Slope Below a Wall
The first thing we addressed was the slope below the wall.  A general rule of thumb is to bury additional block when there is a slope below the wall so you have a minimum level area, or bench, of 5 ft (1.5 m) extending from the toe of the wall horizontally to daylight. 

Global Stability
In relation to this slope below the wall, we discussed the potential for a global stability problem.  A global stability failure can be defined as the entire hillside slipping and sliding to the bottom of the slope which would obviously take the Allan Block wall with it.  Global stability can also be a concern when building terraced walls, working in poor soil conditions, or building near water.

Next, we discussed the location of the wall on the jobsite.  The wall’s setback was a critical factor in determining what type of block would be used.  Segmental walls have a setback, or batter, and as you can see in this picture, as the wall height increases the wall setback from vertical also increases.  We determined that the AB Stones, with an approximate 12-degree setback, would not fit in the proposed location.  Because of this, the engineer chose to use the AB Classic block with a rough setback of 6-degrees.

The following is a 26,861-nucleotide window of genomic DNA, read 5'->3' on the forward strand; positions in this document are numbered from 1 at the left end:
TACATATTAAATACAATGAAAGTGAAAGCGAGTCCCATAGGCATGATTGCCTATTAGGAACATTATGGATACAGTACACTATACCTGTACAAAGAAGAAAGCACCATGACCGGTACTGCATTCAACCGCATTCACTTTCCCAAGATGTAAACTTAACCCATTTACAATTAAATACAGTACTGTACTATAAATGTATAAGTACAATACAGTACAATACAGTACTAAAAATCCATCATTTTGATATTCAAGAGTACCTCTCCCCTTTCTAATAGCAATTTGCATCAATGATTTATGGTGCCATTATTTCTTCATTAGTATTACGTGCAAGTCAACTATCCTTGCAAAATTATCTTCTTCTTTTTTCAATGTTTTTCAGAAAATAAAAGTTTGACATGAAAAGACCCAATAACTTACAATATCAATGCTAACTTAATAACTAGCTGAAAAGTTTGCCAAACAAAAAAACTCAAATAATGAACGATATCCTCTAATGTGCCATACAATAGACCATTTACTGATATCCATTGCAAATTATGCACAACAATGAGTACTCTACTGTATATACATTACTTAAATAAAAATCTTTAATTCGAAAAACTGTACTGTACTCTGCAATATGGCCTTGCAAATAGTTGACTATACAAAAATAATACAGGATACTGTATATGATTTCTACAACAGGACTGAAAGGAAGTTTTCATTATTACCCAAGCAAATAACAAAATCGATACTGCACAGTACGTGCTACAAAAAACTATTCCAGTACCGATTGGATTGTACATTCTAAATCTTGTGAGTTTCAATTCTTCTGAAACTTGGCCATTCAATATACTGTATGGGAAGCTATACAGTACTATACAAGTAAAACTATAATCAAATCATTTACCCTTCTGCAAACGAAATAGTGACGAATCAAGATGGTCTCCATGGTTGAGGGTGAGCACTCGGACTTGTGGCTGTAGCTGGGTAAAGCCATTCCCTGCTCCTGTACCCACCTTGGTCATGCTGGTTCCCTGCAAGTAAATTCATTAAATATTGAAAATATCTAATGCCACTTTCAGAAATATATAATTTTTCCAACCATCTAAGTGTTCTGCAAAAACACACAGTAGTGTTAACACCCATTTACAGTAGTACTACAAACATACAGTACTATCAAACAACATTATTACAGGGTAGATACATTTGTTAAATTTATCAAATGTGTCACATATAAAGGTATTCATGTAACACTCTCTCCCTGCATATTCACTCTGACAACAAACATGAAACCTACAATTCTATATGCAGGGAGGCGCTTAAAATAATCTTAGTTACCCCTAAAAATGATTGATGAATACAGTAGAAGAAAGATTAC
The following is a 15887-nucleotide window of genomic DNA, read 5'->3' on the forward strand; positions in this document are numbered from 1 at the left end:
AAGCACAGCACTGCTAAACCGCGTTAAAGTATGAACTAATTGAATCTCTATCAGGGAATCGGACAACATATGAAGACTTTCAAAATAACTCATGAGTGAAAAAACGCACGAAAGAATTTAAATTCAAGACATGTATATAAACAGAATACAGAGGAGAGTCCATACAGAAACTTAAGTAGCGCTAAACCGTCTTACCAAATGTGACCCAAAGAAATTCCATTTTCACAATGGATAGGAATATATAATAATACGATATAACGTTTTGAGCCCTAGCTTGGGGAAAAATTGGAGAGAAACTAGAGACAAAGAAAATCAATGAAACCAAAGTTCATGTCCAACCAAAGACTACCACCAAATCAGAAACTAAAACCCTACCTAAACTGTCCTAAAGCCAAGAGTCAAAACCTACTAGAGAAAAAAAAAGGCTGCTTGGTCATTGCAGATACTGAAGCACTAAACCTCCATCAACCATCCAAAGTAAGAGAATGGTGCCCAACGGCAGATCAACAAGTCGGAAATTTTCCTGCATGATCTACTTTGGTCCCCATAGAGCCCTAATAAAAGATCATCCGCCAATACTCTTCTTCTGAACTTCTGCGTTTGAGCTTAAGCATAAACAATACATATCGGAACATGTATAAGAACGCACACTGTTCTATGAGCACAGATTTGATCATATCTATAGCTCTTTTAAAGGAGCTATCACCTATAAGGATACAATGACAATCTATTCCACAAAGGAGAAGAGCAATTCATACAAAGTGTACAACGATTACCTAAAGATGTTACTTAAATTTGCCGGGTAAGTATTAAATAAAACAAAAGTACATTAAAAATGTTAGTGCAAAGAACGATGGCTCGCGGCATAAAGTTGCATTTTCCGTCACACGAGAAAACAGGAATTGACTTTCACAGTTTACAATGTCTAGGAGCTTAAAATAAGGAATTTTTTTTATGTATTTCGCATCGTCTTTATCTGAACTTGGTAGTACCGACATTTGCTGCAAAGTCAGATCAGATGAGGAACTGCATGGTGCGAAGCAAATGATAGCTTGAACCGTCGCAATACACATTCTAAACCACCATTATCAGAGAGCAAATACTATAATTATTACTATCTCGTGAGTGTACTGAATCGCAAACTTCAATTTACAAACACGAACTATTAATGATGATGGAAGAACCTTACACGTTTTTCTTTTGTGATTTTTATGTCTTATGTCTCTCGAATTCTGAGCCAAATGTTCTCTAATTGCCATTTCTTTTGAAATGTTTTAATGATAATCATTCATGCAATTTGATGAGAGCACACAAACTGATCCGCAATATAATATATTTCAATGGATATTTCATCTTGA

Surcharge
Finally we discussed the surcharge from the parking lot.  A surcharge can range from a sidewalk for a walking path, to a major freeway carrying thousands of vehicles per day.  The wall design will be influenced by the expected load of this surcharge and its location in respect to the wall.  When the engineer designed the wall in AB Walls Design Software, he was sure to include the load from the commercial parking lot on the retaining wall.

Once the local engineer had the wall designed, he used the new “Send Info” button in AB Walls Design Software to send a preliminary material estimate to his local AB Sales Representative.  In no time, the sales rep contacted the engineer with a couple AB Certified Contractors that were interested in bidding the job.